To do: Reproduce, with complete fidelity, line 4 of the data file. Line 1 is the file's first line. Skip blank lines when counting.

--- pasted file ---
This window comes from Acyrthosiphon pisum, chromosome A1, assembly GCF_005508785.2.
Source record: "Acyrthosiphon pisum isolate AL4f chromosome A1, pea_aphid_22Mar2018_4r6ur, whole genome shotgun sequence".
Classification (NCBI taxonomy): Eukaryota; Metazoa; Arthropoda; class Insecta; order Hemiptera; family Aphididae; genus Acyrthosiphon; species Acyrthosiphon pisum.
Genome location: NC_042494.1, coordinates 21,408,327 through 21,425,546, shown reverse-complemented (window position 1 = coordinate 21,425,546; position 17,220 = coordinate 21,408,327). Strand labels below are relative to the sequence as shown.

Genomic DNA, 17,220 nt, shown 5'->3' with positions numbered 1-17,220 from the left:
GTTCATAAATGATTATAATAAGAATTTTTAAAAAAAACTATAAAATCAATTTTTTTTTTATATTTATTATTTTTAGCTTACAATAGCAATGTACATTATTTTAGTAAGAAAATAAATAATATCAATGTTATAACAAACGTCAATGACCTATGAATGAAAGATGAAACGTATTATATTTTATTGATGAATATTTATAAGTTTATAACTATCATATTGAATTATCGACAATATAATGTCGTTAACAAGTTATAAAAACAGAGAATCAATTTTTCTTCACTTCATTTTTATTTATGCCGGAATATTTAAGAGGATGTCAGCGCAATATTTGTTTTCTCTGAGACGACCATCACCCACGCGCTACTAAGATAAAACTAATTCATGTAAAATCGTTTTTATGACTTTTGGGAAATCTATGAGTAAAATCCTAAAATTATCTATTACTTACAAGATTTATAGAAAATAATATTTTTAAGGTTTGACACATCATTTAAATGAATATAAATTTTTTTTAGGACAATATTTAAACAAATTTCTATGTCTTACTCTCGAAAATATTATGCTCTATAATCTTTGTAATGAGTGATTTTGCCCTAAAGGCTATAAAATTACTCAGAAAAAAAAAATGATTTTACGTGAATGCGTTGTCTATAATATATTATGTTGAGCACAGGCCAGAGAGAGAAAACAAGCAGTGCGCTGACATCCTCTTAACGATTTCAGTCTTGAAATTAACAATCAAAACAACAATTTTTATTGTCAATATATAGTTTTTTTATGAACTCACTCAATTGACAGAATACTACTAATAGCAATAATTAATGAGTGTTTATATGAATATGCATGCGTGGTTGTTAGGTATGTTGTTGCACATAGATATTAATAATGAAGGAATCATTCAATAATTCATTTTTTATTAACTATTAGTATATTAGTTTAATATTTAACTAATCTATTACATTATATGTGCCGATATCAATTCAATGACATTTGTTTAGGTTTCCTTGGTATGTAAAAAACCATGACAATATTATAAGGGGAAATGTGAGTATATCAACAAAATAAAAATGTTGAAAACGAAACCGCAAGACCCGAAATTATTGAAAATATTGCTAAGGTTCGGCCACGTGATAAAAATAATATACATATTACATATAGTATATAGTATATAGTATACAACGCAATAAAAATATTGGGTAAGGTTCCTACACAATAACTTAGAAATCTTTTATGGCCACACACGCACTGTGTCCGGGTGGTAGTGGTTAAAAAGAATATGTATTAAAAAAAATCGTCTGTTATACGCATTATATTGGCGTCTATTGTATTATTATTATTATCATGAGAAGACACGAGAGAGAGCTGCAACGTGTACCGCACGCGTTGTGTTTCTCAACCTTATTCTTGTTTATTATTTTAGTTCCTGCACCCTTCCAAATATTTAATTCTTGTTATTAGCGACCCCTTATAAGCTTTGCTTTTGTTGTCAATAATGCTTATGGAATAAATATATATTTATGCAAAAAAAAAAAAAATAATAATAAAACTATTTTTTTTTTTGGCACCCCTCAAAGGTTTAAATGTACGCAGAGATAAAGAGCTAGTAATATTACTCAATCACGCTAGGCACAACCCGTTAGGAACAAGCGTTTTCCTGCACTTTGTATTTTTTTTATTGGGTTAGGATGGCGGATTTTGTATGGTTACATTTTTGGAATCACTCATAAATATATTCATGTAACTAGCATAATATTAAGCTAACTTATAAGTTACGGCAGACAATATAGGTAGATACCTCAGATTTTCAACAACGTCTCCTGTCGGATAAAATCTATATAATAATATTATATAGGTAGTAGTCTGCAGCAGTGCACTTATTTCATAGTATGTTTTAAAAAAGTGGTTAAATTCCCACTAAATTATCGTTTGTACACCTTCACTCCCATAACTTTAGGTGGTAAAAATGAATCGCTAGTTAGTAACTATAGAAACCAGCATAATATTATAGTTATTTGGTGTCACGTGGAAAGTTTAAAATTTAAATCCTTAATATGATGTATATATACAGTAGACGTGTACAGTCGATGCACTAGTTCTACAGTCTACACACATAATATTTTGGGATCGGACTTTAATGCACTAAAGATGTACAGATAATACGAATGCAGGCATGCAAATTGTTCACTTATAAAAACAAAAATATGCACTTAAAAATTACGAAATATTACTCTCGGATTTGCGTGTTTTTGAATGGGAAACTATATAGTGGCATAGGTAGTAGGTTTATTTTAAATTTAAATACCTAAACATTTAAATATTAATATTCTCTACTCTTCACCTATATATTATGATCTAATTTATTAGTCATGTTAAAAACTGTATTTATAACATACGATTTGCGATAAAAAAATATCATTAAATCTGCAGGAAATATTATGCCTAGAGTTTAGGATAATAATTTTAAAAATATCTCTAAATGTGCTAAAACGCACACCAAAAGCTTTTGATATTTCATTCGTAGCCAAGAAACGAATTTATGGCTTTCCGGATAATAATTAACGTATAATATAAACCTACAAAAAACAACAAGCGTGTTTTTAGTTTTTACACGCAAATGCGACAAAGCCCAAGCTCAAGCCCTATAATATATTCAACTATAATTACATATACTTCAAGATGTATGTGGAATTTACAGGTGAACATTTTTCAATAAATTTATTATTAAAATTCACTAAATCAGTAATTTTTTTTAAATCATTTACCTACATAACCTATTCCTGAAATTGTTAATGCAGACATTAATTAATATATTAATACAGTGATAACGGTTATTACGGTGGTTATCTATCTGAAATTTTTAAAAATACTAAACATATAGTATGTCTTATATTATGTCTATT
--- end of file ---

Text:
Genome location: NC_042494.1, coordinates 21,408,327 through 21,425,546, shown reverse-complemented (window position 1 = coordinate 21,425,546; position 17,220 = coordinate 21,408,327). Strand labels below are relative to the sequence as shown.